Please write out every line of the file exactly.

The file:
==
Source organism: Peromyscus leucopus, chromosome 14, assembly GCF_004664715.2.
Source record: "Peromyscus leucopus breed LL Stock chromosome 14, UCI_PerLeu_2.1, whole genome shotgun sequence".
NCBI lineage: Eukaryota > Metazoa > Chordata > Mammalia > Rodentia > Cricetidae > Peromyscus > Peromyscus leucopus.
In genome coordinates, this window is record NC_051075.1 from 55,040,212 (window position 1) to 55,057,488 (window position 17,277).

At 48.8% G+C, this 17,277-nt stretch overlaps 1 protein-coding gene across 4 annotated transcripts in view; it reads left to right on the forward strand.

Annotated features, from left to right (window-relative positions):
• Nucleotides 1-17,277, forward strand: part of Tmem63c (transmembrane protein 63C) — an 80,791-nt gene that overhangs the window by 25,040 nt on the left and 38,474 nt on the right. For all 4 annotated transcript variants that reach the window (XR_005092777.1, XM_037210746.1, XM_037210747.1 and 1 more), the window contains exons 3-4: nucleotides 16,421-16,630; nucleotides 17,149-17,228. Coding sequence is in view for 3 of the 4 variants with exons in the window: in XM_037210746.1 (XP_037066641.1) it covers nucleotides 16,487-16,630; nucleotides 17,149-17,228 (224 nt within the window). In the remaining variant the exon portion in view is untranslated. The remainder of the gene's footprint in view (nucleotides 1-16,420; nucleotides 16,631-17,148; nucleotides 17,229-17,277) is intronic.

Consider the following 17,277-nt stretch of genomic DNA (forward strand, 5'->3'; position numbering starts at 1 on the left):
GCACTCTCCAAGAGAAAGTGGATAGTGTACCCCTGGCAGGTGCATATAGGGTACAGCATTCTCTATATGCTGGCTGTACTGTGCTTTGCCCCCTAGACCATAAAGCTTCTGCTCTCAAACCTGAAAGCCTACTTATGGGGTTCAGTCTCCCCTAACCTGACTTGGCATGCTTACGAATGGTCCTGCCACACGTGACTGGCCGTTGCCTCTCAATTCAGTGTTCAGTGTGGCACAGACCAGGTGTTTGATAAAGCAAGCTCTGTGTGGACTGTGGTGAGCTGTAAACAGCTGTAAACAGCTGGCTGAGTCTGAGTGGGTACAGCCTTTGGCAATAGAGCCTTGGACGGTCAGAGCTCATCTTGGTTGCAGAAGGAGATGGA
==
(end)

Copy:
Source organism: Peromyscus leucopus, chromosome 14, assembly GCF_004664715.2.
Source record: "Peromyscus leucopus breed LL Stock chromosome 14, UCI_PerLeu_2.1, whole genome shotgun sequence".
NCBI lineage: Eukaryota > Metazoa > Chordata > Mammalia > Rodentia > Cricetidae > Peromyscus > Peromyscus leucopus.
In genome coordinates, this window is record NC_051075.1 from 55,040,212 (window position 1) to 55,057,488 (window position 17,277).

At 48.8% G+C, this 17,277-nt stretch overlaps 1 protein-coding gene across 4 annotated transcripts in view; it reads left to right on the forward strand.

Annotated features, from left to right (window-relative positions):
• Nucleotides 1-17,277, forward strand: part of Tmem63c (transmembrane protein 63C) — an 80,791-nt gene that overhangs the window by 25,040 nt on the left and 38,474 nt on the right. For all 4 annotated transcript variants that reach the window (XR_005092777.1, XM_037210746.1, XM_037210747.1 and 1 more), the window contains exons 3-4: nucleotides 16,421-16,630; nucleotides 17,149-17,228. Coding sequence is in view for 3 of the 4 variants with exons in the window: in XM_037210746.1 (XP_037066641.1) it covers nucleotides 16,487-16,630; nucleotides 17,149-17,228 (224 nt within the window). In the remaining variant the exon portion in view is untranslated. The remainder of the gene's footprint in view (nucleotides 1-16,420; nucleotides 16,631-17,148; nucleotides 17,229-17,277) is intronic.

Consider the following 17,277-nt stretch of genomic DNA (forward strand, 5'->3'; position numbering starts at 1 on the left):
GCACTCTCCAAGAGAAAGTGGATAGTGTACCCCTGGCAGGTGCATATAGGGTACAGCATTCTCTATATGCTGGCTGTACTGTGCTTTGCCCCCTAGACCATAAAGCTTCTGCTCTCAAACCTGAAAGCCTACTTATGGGGTTCAGTCTCCCCTAACCTGACTTGGCATGCTTACGAATGGTCCTGCCACACGTGACTGGCCGTTGCCTCTCAATTCAGTGTTCAGTGTGGCACAGACCAGGTGTTTGATAAAGCAAGCTCTGTGTGGACTGTGGTGAGCTGTAAACAGCTGTAAACAGCTGGCTGAGTCTGAGTGGGTACAGCCTTTGGCAATAGAGCCTTGGACGGTCAGAGCTCATCTTGGTTGCAGAAGGAGATGGA